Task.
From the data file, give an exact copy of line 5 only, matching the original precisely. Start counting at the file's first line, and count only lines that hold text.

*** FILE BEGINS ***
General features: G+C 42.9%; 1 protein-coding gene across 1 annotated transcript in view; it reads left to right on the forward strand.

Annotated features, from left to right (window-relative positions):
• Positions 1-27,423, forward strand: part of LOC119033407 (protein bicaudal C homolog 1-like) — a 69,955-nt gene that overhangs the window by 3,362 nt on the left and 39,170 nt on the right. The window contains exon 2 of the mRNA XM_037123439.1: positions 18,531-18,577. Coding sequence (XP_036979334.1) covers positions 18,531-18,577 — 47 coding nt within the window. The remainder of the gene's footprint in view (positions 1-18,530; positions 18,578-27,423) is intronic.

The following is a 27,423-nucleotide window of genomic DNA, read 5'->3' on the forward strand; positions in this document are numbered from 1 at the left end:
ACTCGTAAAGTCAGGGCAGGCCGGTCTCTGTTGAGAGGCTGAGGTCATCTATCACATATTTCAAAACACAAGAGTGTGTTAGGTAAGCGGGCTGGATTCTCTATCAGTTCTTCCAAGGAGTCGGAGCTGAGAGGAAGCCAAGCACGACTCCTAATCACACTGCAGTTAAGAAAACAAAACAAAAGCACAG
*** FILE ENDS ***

ACTCGTAAAGTCAGGGCAGGCCGGTCTCTGTTGAGAGGCTGAGGTCATCTATCACATATTTCAAAACACAAGAGTGTGTTAGGTAAGCGGGCTGGATTCTCTATCAGTTCTTCCAAGGAGTCGGAGCTGAGAGGAAGCCAAGCACGACTCCTAATCACACTGCAGTTAAGAAAACAAAACAAAAGCACAG